With non-stop flights made available from many of the cities in the UK, Spain has for many years been one of the top destinations for Britons. The public over the years is known for scanning travel magazines and online sites for a permanent home or holiday in a warm and sunny climate.

Consequently, for people who have been in the process of making plans over the years, their dreams did not come to an end on 24 June 2016, it just means long-term futures will look a little bit different. Britain awoke to the realities of Brexit which was followed by the triggering of article 50, and then news about withdrawing from the European Union, with a date set for March 2019.

For those with plans to live abroad in the EU, along with some expatriates who have already moved, this has caused a lot of apprehension. It marked the end to freedom of movement, which was always provided for within the European Union Directive by facilitating easy accessibility to reside and move within all of the Member States.

Yet at the same time, it has become clear that many people from the UK are not deterred, and in fact have pushed forward to speed up plans in order to purchase properties abroad, before the looming date of March, instead of putting these plans on hold.

The regulations for the future associated with post-Brexit residence and entry into Spain are at this stage unknown. In addition, as the members to 1 of the EU28, the UK nationals in the past enjoyed benefits afforded to them in the EU Directive which Britain plans to actually dissociate from. So what will happen to people after March 2019 that have plans to settle in Spain that have plans to retire, set up businesses or enter the employment market?

Considering a hypothesis that after March 2019, UK nationals will settle in the EU, with their new status known as “third country citizens”, will this still be compatible to enter labour markets or set up businesses? The answer is yes. And more importantly, UK nationals will still be allowed entrance into Spain for a minimum of 90 days without visa requirements. Keep in mind that this is an option that is still attainable for the citizens from 43 of the non-EU countries.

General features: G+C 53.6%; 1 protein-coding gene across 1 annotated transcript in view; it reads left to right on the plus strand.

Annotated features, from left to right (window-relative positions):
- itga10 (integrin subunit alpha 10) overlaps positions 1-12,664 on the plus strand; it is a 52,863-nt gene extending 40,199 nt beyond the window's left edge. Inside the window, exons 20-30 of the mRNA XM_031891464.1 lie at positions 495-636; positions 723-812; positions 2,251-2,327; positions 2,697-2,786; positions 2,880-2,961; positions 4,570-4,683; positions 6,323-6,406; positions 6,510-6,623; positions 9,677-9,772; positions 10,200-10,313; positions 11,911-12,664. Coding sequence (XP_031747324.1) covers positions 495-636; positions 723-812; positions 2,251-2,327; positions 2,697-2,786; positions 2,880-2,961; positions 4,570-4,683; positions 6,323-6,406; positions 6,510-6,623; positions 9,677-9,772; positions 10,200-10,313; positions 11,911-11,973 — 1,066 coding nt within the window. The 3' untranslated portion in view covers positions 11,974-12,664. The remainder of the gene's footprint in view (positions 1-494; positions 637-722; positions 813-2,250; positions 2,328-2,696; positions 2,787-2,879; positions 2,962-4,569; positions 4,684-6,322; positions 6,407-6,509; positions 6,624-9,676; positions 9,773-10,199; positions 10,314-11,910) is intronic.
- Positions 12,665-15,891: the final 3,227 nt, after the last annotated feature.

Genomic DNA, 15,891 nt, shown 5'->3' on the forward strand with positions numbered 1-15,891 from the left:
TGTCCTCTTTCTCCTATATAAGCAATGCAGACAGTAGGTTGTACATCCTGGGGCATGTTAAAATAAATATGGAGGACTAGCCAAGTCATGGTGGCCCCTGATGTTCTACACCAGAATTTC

When you take up occupation, it means you make contributions towards the Social Security system in Spain, which will provides healthcare for you and your family, along with contributions towards your pension. You might not be an EU citizen any longer, but you will still have protection from the EU Directives, that includes social-coordination which is the same as any EU citizen.

These regulations will still cover standard tributaries associated with social security and includes:

  • Maternity or paternity
  • Sickness
  • Death grants
  • Old age pensions
  • Invalidity pensions and pre-retirement
  • Occupational injuries or accidents that occur at work
  • The European health card for your family members and you

The coordination rule still applies to EU and non EU workers which is inclusive of job seekers, the unemployed, students, civil servants and pensioners who will be offered coverage in accordance to country legislation, and the same obligations and rights of nationals from this country without discrimination.

Retiring To Spain

The government in the UK has based the agreements it has made with the EU Commission only for the pensioners that have already made the decision to move to and retire in Spain.

Disregarding the information that is lacking from the various government bodies, it is still possible to offer a few positive aspects when it comes to pensions and healthcare. For pensions, the UK government has made agreements that are pension-reciprocal with 18 of the non-EU countries.

Pensioners will receive yearly increases from state pensions in each of these nations, which does not include Canada or New Zealand. The UK Government has made a promise to adhere to these increases for the pensioners that reside in the EU, which is why it makes sense that this increase will include people who decide to retire in another country like Spain after March 2019.

Britain already provides health cover for the state pensioners in Spain. This has to do with the bilateral agreement between the UK and Spain. This agreement involves the EU only in coordination with social security like the provisions set out in the S1 form.

More importantly, it is unrealistic to think that all of the state pensioners will decide to retire within the UK, with none of them wanting to move elsewhere abroad. After a cold and another long British winter along with an overburdened NHS and the continued rise in the with the cost of living, dreams about owning properties in a country like Spain is more popular than ever.

 

2 Replies to “What You Should Know About Moving To Spain During Brexit”

  1. Thanks for pointing out some of these things, the press is busy fear mongering about brexit but I don’t think anything bad will happen.

Leave a Reply

Your email address will not be published. Required fields are marked *